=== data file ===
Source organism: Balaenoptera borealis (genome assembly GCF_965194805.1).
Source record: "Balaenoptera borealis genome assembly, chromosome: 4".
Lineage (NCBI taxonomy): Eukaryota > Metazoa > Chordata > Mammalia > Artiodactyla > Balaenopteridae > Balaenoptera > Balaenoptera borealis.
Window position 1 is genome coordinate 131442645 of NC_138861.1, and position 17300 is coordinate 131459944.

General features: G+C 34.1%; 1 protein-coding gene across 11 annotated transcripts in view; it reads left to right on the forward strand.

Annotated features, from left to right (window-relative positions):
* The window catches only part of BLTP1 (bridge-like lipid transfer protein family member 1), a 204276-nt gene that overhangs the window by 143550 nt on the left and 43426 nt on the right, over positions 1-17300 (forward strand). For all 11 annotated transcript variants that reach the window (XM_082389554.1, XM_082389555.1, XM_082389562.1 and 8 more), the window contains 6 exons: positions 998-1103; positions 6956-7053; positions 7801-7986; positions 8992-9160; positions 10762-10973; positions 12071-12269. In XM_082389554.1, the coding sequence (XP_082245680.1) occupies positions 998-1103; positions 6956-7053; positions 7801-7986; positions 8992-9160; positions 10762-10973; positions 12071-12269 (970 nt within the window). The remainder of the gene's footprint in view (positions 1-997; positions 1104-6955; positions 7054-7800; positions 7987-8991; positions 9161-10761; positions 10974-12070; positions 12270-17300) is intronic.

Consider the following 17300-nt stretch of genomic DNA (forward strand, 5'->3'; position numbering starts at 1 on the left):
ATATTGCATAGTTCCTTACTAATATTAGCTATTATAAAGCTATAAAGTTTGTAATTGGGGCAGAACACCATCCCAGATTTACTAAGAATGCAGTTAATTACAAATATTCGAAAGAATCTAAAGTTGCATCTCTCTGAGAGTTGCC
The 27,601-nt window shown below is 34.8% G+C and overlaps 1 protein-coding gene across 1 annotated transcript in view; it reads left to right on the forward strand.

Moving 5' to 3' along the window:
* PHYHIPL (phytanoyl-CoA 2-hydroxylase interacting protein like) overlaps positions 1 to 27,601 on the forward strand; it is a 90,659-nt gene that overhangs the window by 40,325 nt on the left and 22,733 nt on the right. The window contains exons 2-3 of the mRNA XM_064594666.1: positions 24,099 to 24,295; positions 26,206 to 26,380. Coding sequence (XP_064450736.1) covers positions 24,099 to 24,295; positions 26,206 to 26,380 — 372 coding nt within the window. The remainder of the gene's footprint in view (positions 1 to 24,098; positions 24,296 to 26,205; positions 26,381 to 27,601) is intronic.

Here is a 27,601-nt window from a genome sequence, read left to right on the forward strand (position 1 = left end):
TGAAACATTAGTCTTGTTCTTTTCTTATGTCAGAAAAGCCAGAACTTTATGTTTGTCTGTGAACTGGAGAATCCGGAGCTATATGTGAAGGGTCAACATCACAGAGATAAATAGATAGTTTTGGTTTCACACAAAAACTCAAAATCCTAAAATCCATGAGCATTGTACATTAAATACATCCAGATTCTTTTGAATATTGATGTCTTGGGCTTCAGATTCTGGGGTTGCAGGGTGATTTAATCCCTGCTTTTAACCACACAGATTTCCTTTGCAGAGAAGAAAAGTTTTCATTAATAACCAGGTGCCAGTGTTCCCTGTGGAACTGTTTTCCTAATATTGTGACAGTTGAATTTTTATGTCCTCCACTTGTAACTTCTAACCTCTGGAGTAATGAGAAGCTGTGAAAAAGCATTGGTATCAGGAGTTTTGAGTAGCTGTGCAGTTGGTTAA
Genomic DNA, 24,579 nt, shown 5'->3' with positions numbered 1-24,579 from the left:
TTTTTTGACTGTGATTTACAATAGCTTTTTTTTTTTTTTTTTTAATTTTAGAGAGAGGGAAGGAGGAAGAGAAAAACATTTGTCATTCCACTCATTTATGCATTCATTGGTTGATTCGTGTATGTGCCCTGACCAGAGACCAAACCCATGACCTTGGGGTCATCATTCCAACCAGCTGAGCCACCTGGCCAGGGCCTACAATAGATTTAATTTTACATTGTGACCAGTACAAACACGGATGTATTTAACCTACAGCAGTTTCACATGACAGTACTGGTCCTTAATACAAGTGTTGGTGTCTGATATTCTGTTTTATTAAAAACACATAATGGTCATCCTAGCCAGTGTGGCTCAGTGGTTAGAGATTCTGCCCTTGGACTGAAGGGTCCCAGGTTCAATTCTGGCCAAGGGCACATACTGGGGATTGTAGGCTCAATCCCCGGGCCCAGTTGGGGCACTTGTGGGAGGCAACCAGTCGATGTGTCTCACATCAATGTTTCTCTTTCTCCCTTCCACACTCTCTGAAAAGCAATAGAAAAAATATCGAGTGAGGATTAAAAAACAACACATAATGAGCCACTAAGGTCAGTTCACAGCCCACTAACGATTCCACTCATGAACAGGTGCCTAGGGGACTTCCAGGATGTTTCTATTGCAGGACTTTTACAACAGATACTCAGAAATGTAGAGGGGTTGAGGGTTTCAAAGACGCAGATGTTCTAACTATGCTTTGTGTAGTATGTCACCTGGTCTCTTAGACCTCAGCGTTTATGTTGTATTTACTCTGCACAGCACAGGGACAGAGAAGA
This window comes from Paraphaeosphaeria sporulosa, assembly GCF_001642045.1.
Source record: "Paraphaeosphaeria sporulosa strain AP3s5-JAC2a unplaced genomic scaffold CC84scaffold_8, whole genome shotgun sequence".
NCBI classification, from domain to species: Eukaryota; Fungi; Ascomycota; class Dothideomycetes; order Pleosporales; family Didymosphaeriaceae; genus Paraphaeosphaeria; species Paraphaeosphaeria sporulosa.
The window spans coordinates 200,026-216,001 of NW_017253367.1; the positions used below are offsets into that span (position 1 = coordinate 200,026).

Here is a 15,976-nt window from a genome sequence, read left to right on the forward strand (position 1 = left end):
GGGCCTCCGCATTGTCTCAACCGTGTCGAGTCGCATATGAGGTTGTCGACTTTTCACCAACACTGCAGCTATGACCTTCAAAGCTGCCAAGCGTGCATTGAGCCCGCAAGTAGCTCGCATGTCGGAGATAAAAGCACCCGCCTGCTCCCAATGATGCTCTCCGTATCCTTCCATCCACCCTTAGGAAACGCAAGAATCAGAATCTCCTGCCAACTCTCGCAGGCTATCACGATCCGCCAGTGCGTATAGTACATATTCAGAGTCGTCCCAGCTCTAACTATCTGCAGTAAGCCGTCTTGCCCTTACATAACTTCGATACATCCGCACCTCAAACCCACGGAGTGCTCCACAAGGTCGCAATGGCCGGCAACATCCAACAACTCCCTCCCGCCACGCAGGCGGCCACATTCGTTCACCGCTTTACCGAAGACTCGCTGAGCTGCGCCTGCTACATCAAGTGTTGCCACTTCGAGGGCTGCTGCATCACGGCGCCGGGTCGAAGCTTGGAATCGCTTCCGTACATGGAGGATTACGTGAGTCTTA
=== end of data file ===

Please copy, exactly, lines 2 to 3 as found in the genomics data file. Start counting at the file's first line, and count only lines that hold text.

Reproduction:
Source record: "Balaenoptera borealis genome assembly, chromosome: 4".
Lineage (NCBI taxonomy): Eukaryota > Metazoa > Chordata > Mammalia > Artiodactyla > Balaenopteridae > Balaenoptera > Balaenoptera borealis.